Brawn clarifies the division of roles in the past-Ecclestone era

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Newly appointed FOM chief Ross Brawn clarified how the trio of Chase Carey, Sean Bratches and himself will take over the regime from the long-time F1 supremo Bernie Ecclestone. The Briton admitted they still rely on Ecclestone’s advices.

On 24 January the news broke out that Bernie Ecclestone was deprived of his supreme role inside the Formula One Group which controls the commercial rights of the sport. That was a result of a long process and on Monday the last important piece of the puzzle was put in place. Liberty Media completed an important transaction of its take-over of the shares of the Formula One Group which gave them 35,5 per cent of the shares, and more importantly it provided them with the voting rights. The American media conglomerate was not keen on keeping Bernie Ecclestone on board and decided to part ways with the 86-year-old.

Ecclestone’s role has encompassed such a scope of duties that it has to be divided into three major directions.

Chase Carey was appointed chief executive officer and executive chairman of the Formula One Group. He will be responsible for the company with a more holistic view. Ross Brawn will fulfil duties for FOM and will bring his expertise into technical matters. Sean Bratches, the former ESPN’ chief will head the commercial department of the structure. Bratches will be also responsible for a new territory which Formula 1 has not really exploited yet. This is the sector of the social networks.

On contrary, there are tasks which will be managed by the trio together. Ross Brawn who was a key part of Ferrari’s last ultra-successful era and the reorganization of the current Mercedes team thinks there won’t be any clashes of interests and the trio will be able to work in harmony.

“We will make sure that our decision-taking processes and responsibilities are clearly structured. We can do more together as a sole person,” Brawn is quoted as saying by auto motor und sport.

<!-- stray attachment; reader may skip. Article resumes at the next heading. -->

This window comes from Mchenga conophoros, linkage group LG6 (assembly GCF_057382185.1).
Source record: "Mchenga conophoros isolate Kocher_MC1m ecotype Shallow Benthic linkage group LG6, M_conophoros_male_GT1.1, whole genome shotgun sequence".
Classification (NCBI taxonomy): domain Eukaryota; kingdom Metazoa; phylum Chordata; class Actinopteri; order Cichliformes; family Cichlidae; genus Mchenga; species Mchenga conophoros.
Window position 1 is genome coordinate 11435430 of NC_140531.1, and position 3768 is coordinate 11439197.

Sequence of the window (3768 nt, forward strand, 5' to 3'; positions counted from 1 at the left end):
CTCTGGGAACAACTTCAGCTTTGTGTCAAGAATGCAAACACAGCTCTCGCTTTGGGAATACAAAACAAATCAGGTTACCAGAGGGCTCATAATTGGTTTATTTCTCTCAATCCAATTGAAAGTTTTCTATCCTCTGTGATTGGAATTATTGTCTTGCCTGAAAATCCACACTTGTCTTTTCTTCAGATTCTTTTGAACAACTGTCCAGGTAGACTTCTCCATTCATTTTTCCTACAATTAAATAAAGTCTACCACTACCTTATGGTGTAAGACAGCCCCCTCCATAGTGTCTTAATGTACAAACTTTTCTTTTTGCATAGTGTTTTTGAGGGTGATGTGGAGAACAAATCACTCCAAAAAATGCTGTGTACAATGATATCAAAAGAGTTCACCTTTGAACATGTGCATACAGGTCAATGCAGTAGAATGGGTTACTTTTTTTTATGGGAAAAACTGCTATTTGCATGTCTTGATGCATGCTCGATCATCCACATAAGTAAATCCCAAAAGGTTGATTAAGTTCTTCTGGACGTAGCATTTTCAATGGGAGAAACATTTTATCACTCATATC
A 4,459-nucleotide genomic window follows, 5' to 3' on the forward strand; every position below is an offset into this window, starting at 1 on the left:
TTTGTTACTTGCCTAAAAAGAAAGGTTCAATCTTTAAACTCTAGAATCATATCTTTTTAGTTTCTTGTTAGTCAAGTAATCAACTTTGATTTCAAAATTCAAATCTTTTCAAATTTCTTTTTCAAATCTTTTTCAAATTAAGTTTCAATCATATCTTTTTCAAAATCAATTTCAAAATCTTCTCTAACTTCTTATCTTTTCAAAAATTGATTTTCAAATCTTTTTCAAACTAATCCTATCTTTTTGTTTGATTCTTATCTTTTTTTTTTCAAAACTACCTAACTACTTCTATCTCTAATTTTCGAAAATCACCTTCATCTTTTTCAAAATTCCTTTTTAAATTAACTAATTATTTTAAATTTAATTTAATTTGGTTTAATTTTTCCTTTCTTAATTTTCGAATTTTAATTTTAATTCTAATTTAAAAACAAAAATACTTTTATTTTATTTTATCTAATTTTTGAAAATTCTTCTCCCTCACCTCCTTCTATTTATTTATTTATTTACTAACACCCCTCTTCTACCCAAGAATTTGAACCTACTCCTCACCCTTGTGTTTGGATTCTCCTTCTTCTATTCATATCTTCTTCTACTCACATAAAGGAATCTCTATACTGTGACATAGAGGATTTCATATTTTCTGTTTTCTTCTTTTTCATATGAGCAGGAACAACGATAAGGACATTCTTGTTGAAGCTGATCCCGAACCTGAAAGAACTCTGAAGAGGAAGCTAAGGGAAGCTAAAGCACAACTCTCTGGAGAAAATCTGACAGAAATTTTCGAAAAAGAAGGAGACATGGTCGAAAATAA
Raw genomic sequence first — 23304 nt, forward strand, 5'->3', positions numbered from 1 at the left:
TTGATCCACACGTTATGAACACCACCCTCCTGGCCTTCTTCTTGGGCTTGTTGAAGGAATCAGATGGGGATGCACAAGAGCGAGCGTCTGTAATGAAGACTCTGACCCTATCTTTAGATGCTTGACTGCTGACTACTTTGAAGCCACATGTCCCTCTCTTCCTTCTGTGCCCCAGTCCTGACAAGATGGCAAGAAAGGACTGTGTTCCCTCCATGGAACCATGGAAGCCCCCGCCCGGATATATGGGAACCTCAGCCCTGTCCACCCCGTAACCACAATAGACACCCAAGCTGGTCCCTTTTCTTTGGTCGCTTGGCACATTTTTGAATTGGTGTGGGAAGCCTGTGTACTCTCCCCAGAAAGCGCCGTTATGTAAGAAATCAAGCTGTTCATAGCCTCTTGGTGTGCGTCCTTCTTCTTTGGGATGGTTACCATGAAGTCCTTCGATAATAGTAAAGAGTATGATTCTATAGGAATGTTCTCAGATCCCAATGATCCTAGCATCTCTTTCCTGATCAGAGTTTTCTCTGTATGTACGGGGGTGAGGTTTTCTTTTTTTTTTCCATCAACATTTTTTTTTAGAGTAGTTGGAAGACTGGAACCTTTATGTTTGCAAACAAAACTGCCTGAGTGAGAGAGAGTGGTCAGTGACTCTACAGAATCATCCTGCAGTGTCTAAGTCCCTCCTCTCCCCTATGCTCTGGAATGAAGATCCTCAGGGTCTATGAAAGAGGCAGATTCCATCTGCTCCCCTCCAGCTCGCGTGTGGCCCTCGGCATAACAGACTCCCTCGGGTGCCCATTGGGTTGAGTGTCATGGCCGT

“Modern F1 teams have a similar structure. There isn’t a single person who has everything in his hands. The pressure is divided on three, four or five shoulders. That was the same in my years at Mercedes.”

Carey and Bratches will be responsible for the new contracts with the TV stations and promoters. Brawn promised that the trio will strive for improving the on-track side of the sport and giving more spectacles to the fans.

The Concorde Agreements, which controls the way the income is divided and the decision-making process, runs out in 2020. That means the trio’s hands are tied in many commercial matters until then. However, it does not mean that changes cannot be introduced in the near future.

“We are now evaluating where we want the sport to head in 2018 and 2019. I will create a group of specialists who will work out advices and ideas how we can make the sport better. Such a group does not exist at the moment. The teams concentrate too much on their own activities.”

According to Brawn the number of GPs during a season will also be evaluated. This is a difficult question to answer as many factors are affected – including commercial, political and sporting ones. Teams have a certain budget that gives an upper bound. Adding further races to the calendar would mean that teams were forced to restructure their operation. Brawn thinks the most important factor in that question is the quality of GPs and not their number. It is important that a wide variety of circuits are involved in the calendar to give the fans the most entertainment.

Brawn praised the commitment of Bernie Ecclestone and the work the 86-year-old Briton did for the sport.

“He is an icon, a unique character. He is absolutely irreplaceable. That is why Formula 1 has been reorganized. I cannot image someone who could manage the sport in the way he did. F1 needed someone like him in his time. I can only hope that he attends a couple of races and continue to support us,” concluded Brawn.